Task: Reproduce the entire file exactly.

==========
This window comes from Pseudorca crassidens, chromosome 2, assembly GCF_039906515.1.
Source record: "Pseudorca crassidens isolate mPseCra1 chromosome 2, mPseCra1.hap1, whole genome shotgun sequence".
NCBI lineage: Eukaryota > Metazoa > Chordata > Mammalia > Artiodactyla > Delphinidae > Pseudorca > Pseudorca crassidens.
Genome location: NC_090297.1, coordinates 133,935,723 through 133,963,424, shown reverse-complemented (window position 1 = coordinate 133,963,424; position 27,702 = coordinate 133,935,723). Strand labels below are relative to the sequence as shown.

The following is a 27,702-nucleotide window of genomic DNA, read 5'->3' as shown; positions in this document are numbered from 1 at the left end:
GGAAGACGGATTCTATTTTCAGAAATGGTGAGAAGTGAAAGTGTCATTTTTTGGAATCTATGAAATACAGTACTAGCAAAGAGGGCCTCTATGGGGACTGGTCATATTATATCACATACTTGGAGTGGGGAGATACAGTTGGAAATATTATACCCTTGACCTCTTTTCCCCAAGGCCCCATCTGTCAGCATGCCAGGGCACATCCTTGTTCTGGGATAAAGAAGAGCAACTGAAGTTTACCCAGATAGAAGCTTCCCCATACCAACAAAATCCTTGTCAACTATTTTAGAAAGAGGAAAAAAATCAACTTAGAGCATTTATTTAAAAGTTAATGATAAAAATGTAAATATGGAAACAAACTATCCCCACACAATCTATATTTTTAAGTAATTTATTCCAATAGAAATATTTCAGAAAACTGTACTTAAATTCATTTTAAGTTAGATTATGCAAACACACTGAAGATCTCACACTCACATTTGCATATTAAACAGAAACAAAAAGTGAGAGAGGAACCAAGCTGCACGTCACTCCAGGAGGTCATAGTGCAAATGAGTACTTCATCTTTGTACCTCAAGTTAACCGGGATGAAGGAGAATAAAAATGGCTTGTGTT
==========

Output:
This window comes from Pseudorca crassidens, chromosome 2, assembly GCF_039906515.1.
Source record: "Pseudorca crassidens isolate mPseCra1 chromosome 2, mPseCra1.hap1, whole genome shotgun sequence".
NCBI lineage: Eukaryota > Metazoa > Chordata > Mammalia > Artiodactyla > Delphinidae > Pseudorca > Pseudorca crassidens.
Genome location: NC_090297.1, coordinates 133,935,723 through 133,963,424, shown reverse-complemented (window position 1 = coordinate 133,963,424; position 27,702 = coordinate 133,935,723). Strand labels below are relative to the sequence as shown.

The following is a 27,702-nucleotide window of genomic DNA, read 5'->3' as shown; positions in this document are numbered from 1 at the left end:
GGAAGACGGATTCTATTTTCAGAAATGGTGAGAAGTGAAAGTGTCATTTTTTGGAATCTATGAAATACAGTACTAGCAAAGAGGGCCTCTATGGGGACTGGTCATATTATATCACATACTTGGAGTGGGGAGATACAGTTGGAAATATTATACCCTTGACCTCTTTTCCCCAAGGCCCCATCTGTCAGCATGCCAGGGCACATCCTTGTTCTGGGATAAAGAAGAGCAACTGAAGTTTACCCAGATAGAAGCTTCCCCATACCAACAAAATCCTTGTCAACTATTTTAGAAAGAGGAAAAAAATCAACTTAGAGCATTTATTTAAAAGTTAATGATAAAAATGTAAATATGGAAACAAACTATCCCCACACAATCTATATTTTTAAGTAATTTATTCCAATAGAAATATTTCAGAAAACTGTACTTAAATTCATTTTAAGTTAGATTATGCAAACACACTGAAGATCTCACACTCACATTTGCATATTAAACAGAAACAAAAAGTGAGAGAGGAACCAAGCTGCACGTCACTCCAGGAGGTCATAGTGCAAATGAGTACTTCATCTTTGTACCTCAAGTTAACCGGGATGAAGGAGAATAAAAATGGCTTGTGTT